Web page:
Tiger Face Painting with Magpie Korean Folk Wall Hanging Scroll
This unique hanging scroll tiger face painting exhibits a perfect reproduction of Joseon dynasty (1392-1910) folk painting called Minhwa. This particular work depicts magpie and tiger. The magpie is traditionally viewed as the bearer of good news. The tiger has been thought of as a symbol of bravery and an animal with magical power that drives out devils and diseases. This subject matter was thus not only visually appealing, but was also thought to provide protection and attract good fortune for the forthcoming year.
However, the tiger in this particular painting was humorously depicted, which is one of characteristics of Koran folk painting. Two magpies look down on the tiger from the safe distance of a pine tree. Frustrated by their constant chattering but powerless to stop it, the tiger growls back at them, revealing his red tongue and fangs.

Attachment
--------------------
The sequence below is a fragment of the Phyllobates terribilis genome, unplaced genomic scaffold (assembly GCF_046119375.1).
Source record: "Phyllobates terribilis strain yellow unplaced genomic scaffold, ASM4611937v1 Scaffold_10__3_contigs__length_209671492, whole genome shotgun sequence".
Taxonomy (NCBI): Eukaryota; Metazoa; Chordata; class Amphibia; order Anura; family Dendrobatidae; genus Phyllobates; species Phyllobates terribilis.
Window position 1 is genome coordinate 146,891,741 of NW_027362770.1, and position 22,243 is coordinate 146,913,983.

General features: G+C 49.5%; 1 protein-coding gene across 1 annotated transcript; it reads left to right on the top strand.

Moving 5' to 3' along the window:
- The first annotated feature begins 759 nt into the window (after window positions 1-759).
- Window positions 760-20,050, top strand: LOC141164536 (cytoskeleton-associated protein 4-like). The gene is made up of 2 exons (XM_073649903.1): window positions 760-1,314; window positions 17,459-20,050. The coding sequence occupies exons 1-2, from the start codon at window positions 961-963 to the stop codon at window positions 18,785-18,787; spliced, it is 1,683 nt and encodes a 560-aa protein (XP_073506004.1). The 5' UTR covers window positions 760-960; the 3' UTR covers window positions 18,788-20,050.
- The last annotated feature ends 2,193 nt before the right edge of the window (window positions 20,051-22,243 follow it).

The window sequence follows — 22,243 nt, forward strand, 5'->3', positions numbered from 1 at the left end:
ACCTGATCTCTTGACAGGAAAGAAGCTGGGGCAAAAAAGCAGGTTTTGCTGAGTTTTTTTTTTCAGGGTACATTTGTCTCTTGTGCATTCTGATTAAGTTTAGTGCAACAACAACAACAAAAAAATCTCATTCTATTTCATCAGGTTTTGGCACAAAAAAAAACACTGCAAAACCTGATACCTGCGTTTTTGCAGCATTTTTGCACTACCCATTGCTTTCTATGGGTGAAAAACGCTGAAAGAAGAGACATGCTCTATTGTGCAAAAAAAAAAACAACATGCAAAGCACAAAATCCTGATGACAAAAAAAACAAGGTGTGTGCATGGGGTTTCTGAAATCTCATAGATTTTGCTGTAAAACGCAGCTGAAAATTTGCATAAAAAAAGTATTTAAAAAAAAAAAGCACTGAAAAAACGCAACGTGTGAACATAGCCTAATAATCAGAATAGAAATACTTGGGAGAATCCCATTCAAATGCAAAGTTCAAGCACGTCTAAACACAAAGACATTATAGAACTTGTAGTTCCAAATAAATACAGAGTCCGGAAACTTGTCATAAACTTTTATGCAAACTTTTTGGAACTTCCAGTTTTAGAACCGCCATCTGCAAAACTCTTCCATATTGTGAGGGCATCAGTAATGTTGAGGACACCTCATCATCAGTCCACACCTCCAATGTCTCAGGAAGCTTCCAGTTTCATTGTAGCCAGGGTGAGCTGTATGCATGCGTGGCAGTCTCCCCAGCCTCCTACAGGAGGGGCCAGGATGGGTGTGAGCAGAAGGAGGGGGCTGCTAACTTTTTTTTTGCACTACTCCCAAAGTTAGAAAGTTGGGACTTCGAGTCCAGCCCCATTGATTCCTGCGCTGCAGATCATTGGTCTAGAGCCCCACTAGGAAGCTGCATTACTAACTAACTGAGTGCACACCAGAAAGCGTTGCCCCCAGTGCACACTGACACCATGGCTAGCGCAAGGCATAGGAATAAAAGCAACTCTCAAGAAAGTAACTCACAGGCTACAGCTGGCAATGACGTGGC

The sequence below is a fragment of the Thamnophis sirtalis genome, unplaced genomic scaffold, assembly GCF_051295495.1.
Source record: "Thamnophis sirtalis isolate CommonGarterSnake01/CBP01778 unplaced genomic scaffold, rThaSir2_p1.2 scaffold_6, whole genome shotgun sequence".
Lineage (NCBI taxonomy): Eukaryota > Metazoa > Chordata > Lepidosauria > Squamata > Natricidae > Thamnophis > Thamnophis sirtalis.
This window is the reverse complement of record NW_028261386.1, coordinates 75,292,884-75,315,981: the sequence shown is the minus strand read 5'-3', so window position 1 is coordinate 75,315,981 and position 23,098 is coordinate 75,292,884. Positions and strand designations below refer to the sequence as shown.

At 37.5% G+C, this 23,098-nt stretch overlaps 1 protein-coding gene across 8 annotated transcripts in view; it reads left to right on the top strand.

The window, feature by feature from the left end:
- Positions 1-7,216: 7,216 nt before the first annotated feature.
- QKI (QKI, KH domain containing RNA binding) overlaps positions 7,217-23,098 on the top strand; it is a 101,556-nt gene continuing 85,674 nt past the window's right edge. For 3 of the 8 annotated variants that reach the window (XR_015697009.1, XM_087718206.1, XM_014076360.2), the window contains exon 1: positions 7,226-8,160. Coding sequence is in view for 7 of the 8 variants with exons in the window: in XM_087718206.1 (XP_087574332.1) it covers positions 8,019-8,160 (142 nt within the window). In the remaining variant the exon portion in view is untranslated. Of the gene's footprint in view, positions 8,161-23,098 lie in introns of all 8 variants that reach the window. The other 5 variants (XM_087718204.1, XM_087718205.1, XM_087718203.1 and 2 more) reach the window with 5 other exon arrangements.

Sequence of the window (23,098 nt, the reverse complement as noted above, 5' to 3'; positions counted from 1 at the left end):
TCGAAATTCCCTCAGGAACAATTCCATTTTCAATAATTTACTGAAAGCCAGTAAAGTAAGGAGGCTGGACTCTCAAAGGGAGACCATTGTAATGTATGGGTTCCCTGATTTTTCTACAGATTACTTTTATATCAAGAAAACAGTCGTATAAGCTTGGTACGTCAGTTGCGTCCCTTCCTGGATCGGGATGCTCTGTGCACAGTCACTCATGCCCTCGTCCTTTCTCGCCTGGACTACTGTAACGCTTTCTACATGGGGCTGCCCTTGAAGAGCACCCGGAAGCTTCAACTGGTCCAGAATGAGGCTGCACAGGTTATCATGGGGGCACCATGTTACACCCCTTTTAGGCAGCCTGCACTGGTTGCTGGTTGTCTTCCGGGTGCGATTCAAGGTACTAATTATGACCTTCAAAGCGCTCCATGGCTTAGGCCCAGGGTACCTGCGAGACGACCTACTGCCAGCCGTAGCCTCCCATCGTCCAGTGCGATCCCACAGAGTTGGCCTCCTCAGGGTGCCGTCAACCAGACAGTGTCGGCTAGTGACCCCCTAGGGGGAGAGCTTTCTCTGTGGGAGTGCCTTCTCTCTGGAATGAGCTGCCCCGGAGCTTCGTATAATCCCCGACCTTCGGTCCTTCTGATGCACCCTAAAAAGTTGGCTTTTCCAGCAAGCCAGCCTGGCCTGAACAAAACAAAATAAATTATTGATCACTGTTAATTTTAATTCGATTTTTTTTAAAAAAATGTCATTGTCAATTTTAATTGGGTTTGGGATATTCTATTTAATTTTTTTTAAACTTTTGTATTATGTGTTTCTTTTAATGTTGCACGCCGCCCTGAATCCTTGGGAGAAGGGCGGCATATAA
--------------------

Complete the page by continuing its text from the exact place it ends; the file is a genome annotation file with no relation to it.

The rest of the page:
The most remarkable characteristics of Korean folk paintings are their dynamic composition, the use of bold colors and simplified patterns, and the energetic and whimsical visualization of their forms, without much concern for reality. Because of these unique features Minhwa is both studied and cherished around the world.